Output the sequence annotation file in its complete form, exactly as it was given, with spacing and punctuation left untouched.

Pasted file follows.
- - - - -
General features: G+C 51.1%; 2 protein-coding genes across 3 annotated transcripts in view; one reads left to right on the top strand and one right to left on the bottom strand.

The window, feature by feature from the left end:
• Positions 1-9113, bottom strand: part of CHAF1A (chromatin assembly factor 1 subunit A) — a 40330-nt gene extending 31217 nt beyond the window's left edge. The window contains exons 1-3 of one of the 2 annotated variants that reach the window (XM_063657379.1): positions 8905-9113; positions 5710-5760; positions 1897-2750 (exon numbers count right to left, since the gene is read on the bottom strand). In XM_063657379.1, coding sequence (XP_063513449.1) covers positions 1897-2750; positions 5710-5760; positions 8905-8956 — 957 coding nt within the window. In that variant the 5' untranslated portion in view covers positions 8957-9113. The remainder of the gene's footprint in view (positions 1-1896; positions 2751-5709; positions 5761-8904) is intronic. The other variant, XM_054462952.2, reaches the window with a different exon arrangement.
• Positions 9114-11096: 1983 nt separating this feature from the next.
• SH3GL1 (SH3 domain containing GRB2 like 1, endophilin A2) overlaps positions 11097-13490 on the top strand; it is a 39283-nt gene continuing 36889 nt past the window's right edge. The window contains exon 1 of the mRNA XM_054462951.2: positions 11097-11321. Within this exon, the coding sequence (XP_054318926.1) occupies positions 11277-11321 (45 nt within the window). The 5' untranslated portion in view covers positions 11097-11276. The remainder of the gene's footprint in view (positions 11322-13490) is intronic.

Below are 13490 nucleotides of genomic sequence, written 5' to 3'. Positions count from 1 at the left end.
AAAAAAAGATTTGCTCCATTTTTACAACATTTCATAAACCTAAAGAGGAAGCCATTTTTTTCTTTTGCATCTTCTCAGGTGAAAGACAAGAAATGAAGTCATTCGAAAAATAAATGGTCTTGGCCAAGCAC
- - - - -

General features: G+C 51.1%; 2 protein-coding genes across 3 annotated transcripts in view; one reads left to right on the top strand and one right to left on the bottom strand.

The window, feature by feature from the left end:
• Positions 1-9113, bottom strand: part of CHAF1A (chromatin assembly factor 1 subunit A) — a 40330-nt gene extending 31217 nt beyond the window's left edge. The window contains exons 1-3 of one of the 2 annotated variants that reach the window (XM_063657379.1): positions 8905-9113; positions 5710-5760; positions 1897-2750 (exon numbers count right to left, since the gene is read on the bottom strand). In XM_063657379.1, coding sequence (XP_063513449.1) covers positions 1897-2750; positions 5710-5760; positions 8905-8956 — 957 coding nt within the window. In that variant the 5' untranslated portion in view covers positions 8957-9113. The remainder of the gene's footprint in view (positions 1-1896; positions 2751-5709; positions 5761-8904) is intronic. The other variant, XM_054462952.2, reaches the window with a different exon arrangement.
• Positions 9114-11096: 1983 nt separating this feature from the next.
• SH3GL1 (SH3 domain containing GRB2 like 1, endophilin A2) overlaps positions 11097-13490 on the top strand; it is a 39283-nt gene continuing 36889 nt past the window's right edge. The window contains exon 1 of the mRNA XM_054462951.2: positions 11097-11321. Within this exon, the coding sequence (XP_054318926.1) occupies positions 11277-11321 (45 nt within the window). The 5' untranslated portion in view covers positions 11097-11276. The remainder of the gene's footprint in view (positions 11322-13490) is intronic.

Below are 13490 nucleotides of genomic sequence, written 5' to 3'. Positions count from 1 at the left end.
AAAAAAAGATTTGCTCCATTTTTACAACATTTCATAAACCTAAAGAGGAAGCCATTTTTTTCTTTTGCATCTTCTCAGGTGAAAGACAAGAAATGAAGTCATTCGAAAAATAAATGGTCTTGGCCAAGCAC